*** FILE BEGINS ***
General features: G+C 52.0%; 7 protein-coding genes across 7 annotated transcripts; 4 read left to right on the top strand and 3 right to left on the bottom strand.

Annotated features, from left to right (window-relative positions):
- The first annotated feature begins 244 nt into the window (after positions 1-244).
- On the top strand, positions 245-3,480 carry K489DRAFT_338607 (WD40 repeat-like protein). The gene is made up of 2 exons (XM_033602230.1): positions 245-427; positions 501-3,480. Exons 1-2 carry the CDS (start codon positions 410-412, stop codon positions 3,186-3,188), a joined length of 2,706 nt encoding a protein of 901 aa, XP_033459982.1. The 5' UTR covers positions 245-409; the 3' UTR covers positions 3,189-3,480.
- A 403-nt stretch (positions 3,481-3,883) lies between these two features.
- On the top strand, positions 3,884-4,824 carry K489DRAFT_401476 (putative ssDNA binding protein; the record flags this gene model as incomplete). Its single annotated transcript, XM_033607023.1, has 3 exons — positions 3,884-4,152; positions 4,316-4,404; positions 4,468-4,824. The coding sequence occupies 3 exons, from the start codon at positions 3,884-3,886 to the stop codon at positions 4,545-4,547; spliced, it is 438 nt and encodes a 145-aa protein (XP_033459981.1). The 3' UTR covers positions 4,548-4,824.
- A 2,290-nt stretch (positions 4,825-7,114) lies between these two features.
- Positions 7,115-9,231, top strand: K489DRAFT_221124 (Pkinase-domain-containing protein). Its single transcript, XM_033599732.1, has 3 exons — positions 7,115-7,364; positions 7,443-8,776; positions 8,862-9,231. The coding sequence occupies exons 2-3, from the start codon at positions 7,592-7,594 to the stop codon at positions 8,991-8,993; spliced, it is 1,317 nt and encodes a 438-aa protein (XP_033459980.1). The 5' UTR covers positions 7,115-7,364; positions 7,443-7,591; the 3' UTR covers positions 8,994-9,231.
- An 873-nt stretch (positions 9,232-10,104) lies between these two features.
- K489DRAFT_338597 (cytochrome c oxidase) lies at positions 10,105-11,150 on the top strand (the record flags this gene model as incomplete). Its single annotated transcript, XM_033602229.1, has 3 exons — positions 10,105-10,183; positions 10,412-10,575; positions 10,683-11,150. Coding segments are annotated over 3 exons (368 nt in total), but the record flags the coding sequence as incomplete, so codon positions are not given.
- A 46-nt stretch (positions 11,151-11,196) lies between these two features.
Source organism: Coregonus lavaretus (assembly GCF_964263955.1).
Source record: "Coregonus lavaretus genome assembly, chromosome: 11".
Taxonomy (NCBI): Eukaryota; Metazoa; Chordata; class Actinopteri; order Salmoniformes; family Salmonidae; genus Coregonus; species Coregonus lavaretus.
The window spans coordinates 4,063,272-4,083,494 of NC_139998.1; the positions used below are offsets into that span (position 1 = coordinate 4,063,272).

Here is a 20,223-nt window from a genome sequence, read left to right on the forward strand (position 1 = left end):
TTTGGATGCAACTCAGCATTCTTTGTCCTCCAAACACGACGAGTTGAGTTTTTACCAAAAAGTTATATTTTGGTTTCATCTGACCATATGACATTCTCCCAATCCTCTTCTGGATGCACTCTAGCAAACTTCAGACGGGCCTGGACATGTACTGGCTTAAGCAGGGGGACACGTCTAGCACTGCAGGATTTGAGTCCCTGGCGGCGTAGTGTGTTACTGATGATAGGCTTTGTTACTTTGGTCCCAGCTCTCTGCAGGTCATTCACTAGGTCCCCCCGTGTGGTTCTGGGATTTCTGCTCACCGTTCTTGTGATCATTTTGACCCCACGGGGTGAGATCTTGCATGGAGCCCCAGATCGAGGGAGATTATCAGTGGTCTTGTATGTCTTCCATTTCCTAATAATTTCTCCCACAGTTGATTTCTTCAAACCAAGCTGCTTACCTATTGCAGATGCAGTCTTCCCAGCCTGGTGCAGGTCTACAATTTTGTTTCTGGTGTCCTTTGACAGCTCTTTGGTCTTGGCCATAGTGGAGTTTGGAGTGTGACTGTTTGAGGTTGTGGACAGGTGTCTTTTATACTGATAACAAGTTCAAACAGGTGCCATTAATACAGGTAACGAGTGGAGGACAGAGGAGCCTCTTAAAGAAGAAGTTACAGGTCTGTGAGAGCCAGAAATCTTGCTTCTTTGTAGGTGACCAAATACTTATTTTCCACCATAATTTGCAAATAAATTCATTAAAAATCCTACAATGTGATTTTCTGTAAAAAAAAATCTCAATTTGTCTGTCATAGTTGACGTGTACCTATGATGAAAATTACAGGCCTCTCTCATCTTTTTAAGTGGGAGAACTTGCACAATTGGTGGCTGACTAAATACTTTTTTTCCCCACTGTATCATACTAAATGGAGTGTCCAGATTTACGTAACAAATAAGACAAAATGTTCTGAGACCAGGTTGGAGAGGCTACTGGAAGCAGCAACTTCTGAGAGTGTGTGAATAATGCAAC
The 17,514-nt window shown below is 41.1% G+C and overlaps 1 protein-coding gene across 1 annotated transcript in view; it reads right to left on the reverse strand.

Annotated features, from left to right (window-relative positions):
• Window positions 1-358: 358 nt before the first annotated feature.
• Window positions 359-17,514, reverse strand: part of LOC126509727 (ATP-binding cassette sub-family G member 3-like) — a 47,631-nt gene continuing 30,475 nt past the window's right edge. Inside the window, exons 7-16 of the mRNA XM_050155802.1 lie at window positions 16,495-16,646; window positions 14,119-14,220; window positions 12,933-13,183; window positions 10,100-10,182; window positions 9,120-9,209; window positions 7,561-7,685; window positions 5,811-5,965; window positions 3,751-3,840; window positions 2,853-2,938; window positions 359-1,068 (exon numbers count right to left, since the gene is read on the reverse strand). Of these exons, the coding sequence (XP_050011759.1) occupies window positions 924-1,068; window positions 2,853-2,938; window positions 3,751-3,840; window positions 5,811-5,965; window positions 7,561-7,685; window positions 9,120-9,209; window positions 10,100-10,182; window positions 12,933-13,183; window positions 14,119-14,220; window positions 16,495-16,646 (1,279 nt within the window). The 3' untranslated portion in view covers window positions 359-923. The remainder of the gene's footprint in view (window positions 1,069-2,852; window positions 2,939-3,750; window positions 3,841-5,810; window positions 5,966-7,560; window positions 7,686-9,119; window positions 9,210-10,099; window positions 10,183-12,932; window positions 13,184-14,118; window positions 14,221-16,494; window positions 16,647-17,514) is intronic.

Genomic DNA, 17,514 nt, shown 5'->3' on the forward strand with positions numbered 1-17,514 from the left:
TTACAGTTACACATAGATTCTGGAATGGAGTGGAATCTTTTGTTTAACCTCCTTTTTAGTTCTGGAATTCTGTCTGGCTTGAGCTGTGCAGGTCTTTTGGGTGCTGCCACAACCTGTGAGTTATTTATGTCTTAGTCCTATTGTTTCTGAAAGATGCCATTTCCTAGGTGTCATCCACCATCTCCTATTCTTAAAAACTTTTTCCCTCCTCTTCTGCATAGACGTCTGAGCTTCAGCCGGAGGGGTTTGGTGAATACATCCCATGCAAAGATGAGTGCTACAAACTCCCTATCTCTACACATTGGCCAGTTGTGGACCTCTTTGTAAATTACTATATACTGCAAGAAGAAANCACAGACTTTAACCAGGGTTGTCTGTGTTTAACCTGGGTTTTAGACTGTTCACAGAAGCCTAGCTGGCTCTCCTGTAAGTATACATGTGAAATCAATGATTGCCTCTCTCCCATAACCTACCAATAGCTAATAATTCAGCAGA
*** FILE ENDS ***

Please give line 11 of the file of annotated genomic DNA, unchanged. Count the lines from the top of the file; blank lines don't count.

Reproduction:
- A 46-nt stretch (positions 11,151-11,196) lies between these two features.